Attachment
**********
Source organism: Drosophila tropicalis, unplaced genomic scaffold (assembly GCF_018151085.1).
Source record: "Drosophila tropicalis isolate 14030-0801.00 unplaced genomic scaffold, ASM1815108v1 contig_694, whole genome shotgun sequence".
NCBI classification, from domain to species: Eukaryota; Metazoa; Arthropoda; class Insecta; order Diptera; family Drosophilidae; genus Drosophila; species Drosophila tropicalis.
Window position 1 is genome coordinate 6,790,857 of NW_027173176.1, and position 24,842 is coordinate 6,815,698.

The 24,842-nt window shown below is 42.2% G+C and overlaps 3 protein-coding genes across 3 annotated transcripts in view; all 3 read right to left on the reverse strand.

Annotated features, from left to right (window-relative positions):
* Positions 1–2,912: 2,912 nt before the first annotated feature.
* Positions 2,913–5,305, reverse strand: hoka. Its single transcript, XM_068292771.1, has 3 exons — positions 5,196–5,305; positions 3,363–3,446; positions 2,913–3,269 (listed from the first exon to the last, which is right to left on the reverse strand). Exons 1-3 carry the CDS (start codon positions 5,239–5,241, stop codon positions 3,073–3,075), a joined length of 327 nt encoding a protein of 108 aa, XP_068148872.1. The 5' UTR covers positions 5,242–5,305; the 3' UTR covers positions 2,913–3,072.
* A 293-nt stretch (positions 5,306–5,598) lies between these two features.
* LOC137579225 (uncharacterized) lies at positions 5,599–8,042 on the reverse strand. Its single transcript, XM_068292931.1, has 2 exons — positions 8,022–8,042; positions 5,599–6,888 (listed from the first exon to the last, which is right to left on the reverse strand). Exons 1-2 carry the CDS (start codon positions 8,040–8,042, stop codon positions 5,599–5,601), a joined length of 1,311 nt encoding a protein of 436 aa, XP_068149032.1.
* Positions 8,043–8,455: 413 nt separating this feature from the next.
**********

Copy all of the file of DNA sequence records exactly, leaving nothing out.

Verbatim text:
Source organism: Drosophila tropicalis, unplaced genomic scaffold (assembly GCF_018151085.1).
Source record: "Drosophila tropicalis isolate 14030-0801.00 unplaced genomic scaffold, ASM1815108v1 contig_694, whole genome shotgun sequence".
NCBI classification, from domain to species: Eukaryota; Metazoa; Arthropoda; class Insecta; order Diptera; family Drosophilidae; genus Drosophila; species Drosophila tropicalis.
Window position 1 is genome coordinate 6,790,857 of NW_027173176.1, and position 24,842 is coordinate 6,815,698.

The 24,842-nt window shown below is 42.2% G+C and overlaps 3 protein-coding genes across 3 annotated transcripts in view; all 3 read right to left on the reverse strand.

Annotated features, from left to right (window-relative positions):
* Positions 1–2,912: 2,912 nt before the first annotated feature.
* Positions 2,913–5,305, reverse strand: hoka. Its single transcript, XM_068292771.1, has 3 exons — positions 5,196–5,305; positions 3,363–3,446; positions 2,913–3,269 (listed from the first exon to the last, which is right to left on the reverse strand). Exons 1-3 carry the CDS (start codon positions 5,239–5,241, stop codon positions 3,073–3,075), a joined length of 327 nt encoding a protein of 108 aa, XP_068148872.1. The 5' UTR covers positions 5,242–5,305; the 3' UTR covers positions 2,913–3,072.
* A 293-nt stretch (positions 5,306–5,598) lies between these two features.
* LOC137579225 (uncharacterized) lies at positions 5,599–8,042 on the reverse strand. Its single transcript, XM_068292931.1, has 2 exons — positions 8,022–8,042; positions 5,599–6,888 (listed from the first exon to the last, which is right to left on the reverse strand). Exons 1-2 carry the CDS (start codon positions 8,040–8,042, stop codon positions 5,599–5,601), a joined length of 1,311 nt encoding a protein of 436 aa, XP_068149032.1.
* Positions 8,043–8,455: 413 nt separating this feature from the next.